Lectionary Readings in Braille

For the first time in twelve years, I’ll be working with a lector who is blind. My previous experience was a positive one, as the young lady prepared readings in advance and arrived at liturgy with a stiff piece of paper, rather parchment-like, punched with those small dots.

This semester, our parish has a grad student who reads via Braille. I sent her the readings for her assigned Sundays. She has told me she can “translate” these readings for her use.

A few discussion points for my commentariat, if you care to weigh in …

How many of you have had lectors who needed to proclaim the Scriptures from a Braille text? What are some of the ways in which you have interacted with these lectors to assist in their preparation?

On the institutional front, what do you suppose the approach is with Braille and the Lectionary? Does a Braille copy of a Lectionary reading have to have a copyright notice? Does it need to be aligned in sense lines like the Lectionary? What might other potential issues do you see as possibly coming from Rome or the USCCB on this front?

About catholicsensibility

Todd lives in Minnesota, serving a Catholic parish as a lay minister.
This entry was posted in Liturgy. Bookmark the permalink.

3 Responses to Lectionary Readings in Braille

  1. Liam says:

    I suspect this is something that is completely beyond the radar of Rome or the USCCB or chanceries: I don’t think they would invest in Braille lectionary materials as such because they would assume no blind person would wish to proclaim the Word.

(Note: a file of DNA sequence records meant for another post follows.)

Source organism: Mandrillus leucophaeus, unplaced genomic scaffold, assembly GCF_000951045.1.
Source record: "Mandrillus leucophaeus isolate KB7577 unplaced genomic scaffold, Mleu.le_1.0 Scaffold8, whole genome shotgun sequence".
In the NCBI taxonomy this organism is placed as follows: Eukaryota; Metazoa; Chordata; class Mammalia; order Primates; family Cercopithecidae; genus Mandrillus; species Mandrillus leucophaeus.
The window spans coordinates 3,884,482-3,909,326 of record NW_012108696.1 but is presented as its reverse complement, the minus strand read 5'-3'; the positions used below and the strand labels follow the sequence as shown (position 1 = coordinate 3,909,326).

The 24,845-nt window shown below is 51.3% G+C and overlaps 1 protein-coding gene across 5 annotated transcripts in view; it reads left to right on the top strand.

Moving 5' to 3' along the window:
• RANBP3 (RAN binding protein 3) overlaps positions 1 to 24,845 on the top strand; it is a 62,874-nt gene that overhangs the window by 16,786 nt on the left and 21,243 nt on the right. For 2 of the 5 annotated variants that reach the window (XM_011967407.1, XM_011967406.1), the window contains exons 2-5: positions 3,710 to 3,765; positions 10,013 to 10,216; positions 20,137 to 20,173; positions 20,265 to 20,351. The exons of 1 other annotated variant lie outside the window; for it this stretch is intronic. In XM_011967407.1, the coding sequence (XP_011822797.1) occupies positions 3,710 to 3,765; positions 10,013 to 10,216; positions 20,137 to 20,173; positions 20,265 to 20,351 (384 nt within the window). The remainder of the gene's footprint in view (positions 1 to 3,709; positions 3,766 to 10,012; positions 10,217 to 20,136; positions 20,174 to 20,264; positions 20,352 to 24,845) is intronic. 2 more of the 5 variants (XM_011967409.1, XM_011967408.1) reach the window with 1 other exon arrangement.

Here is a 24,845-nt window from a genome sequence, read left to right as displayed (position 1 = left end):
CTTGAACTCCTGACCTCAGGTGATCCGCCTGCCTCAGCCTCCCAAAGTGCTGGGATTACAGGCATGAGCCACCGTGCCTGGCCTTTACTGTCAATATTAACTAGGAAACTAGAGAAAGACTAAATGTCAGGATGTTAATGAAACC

Here’s the story on the May 2011 release of a Braille edition of the March 2011 edition of the New American Bible, Revised Edition (NABRE):


  2. Ellen Mahar says:

    I suggest you contact Rev.Mike Joly, pastor of St. Joan of Arc parish 315 Harris Grove Lane, Yorktown VA 23692, Parish Office: 757-898-5570. He has been blind since early childhood and reads Braillle..

  3. I am the copyright person for the Lectionary and the NABRE. There is no problem with reproducing the readings in Braille. There is no need to retain sense lines or to include a copyright notice when the text is intended to be used by a single lector. (It would be different if you were distributing a text widely, as the Xavier Society for the Blind does.) You should certainly refer the lector to the Xavier Society which will provide the readings and Mass prayers and a wide variety of Catholic resources to the vision-impaired without charge. Their work is exceptional and could mean you don’t have to reinvent the wheel!

Leave a Reply

Fill in your details below or click an icon to log in:

WordPress.com Logo

You are commenting using your WordPress.com account. Log Out /  Change )

Twitter picture

You are commenting using your Twitter account. Log Out /  Change )

Facebook photo

You are commenting using your Facebook account. Log Out /  Change )

Connecting to %s